There were two factors in my search: cost and ease of management. These were the same reasons I was still on shared hosting despite my proclivity for pushing the boundary. VPS plans are more expensive, and unlike a shared environment where the host configures (and secures) everything, with a VPS you are pretty much left to your own devices. Although I’m much more comfortable doing command line things these days, I have little experience with server admin—and I had little desire to spend the time managing those aspects if I could get someone else to do it.

I eventually went with Hawk Host—because they’re called Hawk Host! How could I not?

Seriously, though: they're Canadian, and the management is relatively active on the forums (which are not themselves that active), much like ASO's management used to be back in the days when they had forums…. Hawk Host’s staff responded to my sales inquiries promptly and professionally. They were straight with me when I asked if their shared hosting would meet my needs, and then as I expressed curiosity about a VPS plan, they answered my questions without putting any kind of pressure on me. When I asked why their VPS order form offered Ubuntu 12.04 but not Ubuntu 14.04, my ticket was “escalated to level 2” billing, and I got a little worried. The wait was a bit longer (this was on a weekend). However, instead of some kind of non-response excuse along the lines of “stability” or “kernel issues,” they said that if I asked for it in the order notes, they would install it.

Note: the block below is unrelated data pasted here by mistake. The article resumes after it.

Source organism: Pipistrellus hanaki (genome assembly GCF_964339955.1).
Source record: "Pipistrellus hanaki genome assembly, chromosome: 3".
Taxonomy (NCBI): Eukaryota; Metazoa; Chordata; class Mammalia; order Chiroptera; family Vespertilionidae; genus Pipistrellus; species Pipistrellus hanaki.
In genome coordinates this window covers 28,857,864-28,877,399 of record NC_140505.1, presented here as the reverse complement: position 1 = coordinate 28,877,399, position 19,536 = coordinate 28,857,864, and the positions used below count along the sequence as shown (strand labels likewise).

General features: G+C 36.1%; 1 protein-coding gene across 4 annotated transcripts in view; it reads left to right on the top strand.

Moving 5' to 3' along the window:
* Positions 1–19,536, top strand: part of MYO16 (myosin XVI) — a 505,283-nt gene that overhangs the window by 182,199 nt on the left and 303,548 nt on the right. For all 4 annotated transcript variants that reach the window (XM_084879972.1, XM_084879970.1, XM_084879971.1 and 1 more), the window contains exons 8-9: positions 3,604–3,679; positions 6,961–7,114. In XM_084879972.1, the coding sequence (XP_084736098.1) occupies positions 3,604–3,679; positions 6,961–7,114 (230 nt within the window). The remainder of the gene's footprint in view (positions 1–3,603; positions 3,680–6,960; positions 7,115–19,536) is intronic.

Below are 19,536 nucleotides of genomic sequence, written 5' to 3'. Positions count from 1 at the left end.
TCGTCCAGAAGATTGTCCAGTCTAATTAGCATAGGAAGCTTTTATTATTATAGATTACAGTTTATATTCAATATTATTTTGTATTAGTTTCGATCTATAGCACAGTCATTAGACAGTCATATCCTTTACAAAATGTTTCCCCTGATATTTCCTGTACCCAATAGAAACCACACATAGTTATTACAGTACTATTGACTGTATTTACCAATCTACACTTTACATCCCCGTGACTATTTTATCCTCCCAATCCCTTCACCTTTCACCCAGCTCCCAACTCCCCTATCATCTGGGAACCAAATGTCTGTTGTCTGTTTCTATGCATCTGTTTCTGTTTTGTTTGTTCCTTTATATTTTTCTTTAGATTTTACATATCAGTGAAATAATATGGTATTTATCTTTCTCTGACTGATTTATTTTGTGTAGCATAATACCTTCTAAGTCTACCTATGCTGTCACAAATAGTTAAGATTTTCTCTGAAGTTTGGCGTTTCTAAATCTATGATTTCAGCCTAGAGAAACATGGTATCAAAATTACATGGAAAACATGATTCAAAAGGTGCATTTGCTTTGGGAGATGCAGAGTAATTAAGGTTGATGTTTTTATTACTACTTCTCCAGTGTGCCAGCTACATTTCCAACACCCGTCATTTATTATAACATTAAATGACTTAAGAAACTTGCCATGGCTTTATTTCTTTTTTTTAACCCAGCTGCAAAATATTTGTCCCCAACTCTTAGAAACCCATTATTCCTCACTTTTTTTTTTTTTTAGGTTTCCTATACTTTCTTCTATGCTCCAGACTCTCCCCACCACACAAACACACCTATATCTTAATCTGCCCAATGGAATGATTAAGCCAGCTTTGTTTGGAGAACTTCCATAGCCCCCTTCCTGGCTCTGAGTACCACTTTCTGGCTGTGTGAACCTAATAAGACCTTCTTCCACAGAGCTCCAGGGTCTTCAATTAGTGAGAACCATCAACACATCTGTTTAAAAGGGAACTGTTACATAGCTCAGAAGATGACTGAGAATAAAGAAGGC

This positive interaction meant a lot to me as a prospective customer. Hawk Host is fairly inexpensive compared to comparable VPS providers. On paper I’m paying a little more than double the monthly price of my old shared hosting plan, after a nice 30% recurring discount coupon I dug up. In actuality I’m paying much more, but that’s not anyone’s fault except for the terrible exchange rate—yes, despite being based in Canada, Hawk Host charges me in American dollars. Blech.

Moving In and Setting Up

OK, so I have access to my VPS. Now what? Never done this before.

This is a lean (virtual) machine: 30 GB of space and 1 GB RAM. Not amazing by any standards, but keep in mind I was using around 1 GB of space previously. If anything the RAM is more of a concern, but I’ve tried to keep my stack light:

  • CloudFlare for DNS, because I don’t want to run my DNS on the same server as my website! Also, it’s good to use protection.
  • nginx/php-fpm rather than Apache, because why not? Lighter and faster sounds great, and as I move away from PHP towards Python, I mostly just need a reverse proxy for …